Veteran journalist Kim Ives, an editor with Haïti Liberté, a news weekly serving the Haitian diaspora, discusses Haitians’ no-confidence opinion of Clinton and the contentious political backdrop, in Haiti and the United States, against which the routing of the ex-president is unfolding.
Ongoing protests against the grand jury decisions in the police-involved killings of Michael Brown and Eric Garner are powerful expressions of people-driven leadership that has served notice--on systems of government and establishment-accommodating organizations—that it’s a new day.
Leid Stories in a commentary discusses why this is a significant achievement and why it should be the start of a massive, interdependent—but locally independent, focused and controlled—people-centered network.
“They” scored a victory of sorts yesterday. A county judge sentenced the Rev. Edward Pinkney—for decades an undisputed thorn in the side of a political-corporate conspiracy to empty the small, almost-all-black, poverty-stricken town of Benton Harbor, Mich., and hand it over to Whirlpool Corporation—to 2.5 to 10 years on five felony counts of forging signatures on petitions to recall the openly pro-Whirlpool local mayor, James Hightower.
Pinkney’s trial was an all-white affair—including all jurors, the prosecutor and the judge—and not a shred of evidence at trial linked him to altering petitions. Prosecutor Michael Sepic repeatedly advised jurors (without correction from Judge Sterling Shrock) that evidence was not necessary to convict.
Pinkney, 66, was remanded immediately to prison. He is appealing the sentence. He had told Leid Stories on Nov. 5, hours before the jury convicted him, that he was hoping for the best but prepared for the worst. Either way, he said, he’ll fight to the end.
Abayomi Azikiwe, editor in chief of Pan African News Wire and our correspondent on Detroit’s bankruptcy, also has been covering the battle for Benton Harbor and Pinkney’s sham trial. He discusses the minister’s long history of activism and why he was targeted, and the link between Detroit, Benton Harbor and several other cities and towns that account for more than half of the state’s black population under emergency management.
Prisoner Rights Advocates: Torture in U.S. Prisons Pervasive, Condoned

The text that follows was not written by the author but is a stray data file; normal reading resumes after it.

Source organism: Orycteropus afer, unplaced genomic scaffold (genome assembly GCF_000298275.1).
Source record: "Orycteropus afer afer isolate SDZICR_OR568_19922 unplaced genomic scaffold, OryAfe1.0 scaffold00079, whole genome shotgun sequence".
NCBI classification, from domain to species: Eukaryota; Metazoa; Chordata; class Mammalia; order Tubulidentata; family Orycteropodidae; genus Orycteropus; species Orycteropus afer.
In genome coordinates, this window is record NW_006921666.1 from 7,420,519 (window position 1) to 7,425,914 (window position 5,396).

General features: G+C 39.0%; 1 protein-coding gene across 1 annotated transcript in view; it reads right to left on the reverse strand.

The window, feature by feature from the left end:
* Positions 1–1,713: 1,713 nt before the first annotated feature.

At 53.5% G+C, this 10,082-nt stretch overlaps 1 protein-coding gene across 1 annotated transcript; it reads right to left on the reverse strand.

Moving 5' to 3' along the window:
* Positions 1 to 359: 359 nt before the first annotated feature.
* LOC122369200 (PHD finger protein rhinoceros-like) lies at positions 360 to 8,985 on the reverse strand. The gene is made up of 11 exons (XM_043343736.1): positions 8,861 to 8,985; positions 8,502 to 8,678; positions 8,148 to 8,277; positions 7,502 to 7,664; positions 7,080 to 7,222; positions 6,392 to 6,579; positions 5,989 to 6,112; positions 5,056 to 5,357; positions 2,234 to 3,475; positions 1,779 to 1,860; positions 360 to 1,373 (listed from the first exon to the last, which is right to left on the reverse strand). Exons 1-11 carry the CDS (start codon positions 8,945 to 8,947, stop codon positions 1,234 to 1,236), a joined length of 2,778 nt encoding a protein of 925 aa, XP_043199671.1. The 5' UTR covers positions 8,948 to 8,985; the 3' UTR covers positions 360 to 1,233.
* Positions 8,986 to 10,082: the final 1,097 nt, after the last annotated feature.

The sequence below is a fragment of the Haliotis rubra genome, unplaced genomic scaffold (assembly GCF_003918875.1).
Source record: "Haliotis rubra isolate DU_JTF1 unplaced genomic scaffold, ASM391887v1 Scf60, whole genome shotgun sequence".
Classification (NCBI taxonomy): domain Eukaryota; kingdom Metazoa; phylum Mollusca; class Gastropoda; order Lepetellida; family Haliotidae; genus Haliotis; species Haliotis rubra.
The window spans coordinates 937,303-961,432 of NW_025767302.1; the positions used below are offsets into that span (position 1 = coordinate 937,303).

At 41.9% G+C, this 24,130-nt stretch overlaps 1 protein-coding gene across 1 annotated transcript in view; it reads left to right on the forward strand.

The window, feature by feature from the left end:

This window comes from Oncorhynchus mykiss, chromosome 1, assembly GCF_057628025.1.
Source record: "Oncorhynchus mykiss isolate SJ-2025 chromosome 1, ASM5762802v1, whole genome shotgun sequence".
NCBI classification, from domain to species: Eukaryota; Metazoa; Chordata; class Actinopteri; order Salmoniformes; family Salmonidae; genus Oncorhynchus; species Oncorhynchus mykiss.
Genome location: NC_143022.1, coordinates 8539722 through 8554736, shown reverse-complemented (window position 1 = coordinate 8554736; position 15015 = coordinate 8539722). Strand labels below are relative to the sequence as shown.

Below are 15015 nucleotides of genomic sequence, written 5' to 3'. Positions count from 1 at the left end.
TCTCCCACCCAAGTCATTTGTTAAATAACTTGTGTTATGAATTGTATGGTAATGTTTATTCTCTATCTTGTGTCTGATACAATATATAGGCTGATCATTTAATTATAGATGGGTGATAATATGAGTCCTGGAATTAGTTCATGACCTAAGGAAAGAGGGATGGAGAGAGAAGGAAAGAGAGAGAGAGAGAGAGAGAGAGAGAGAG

Departmental Hearing for Chokehold Cop A Shadow Legal System That Must End
The Senate Select Intelligence Committee’s scathing report on torture of alleged terror suspects the U.S. government had detained after the 9-11 attacks has generated equally vehement criticisms and denials of its findings. No matter which side of the fence key players in this sordid, still-unfolding debacle are on, however, they nonetheless seem to be in unanimous agreement that torture of prisoners in U.S. custody has only now come to their attention.
Bonnie Kerness, director of the Newark, N.J.-based Prison Watch, a project of the American Friends Service Committee, tells Leid Stories that torture not only is pervasive—and, in some cases, routine—throughout the U.S. prison system, for decades it has been condoned. Prison Watch has produced several reports documenting torture in U.S. prisons and jails.
Daniel Pantaleo—the NYPD officer seen in a cell phone video using a banned chokehold maneuver on Eric Garner in a violent attempted arrest that claimed Garner’s life—is taking a break from desk duty to talk to NYPD investigators. A Staten Island grand jury on Dec. 3 found no reason to indict Pantaleo in connection with Garner’s death, and there are no indications that the case will be re-presented to a second grand jury.
Leid Stories contends that departmental hearings are a shadow judicial system that illegally assigns to the police commissioner and the police department power and authority in criminal matters that properly belong to elected officials of the city government and courts of law. Departmental hearings, which focus on administrative procedures, are no substitutes for public trials.
The system is confused—except when it comes to wanting to own your mind.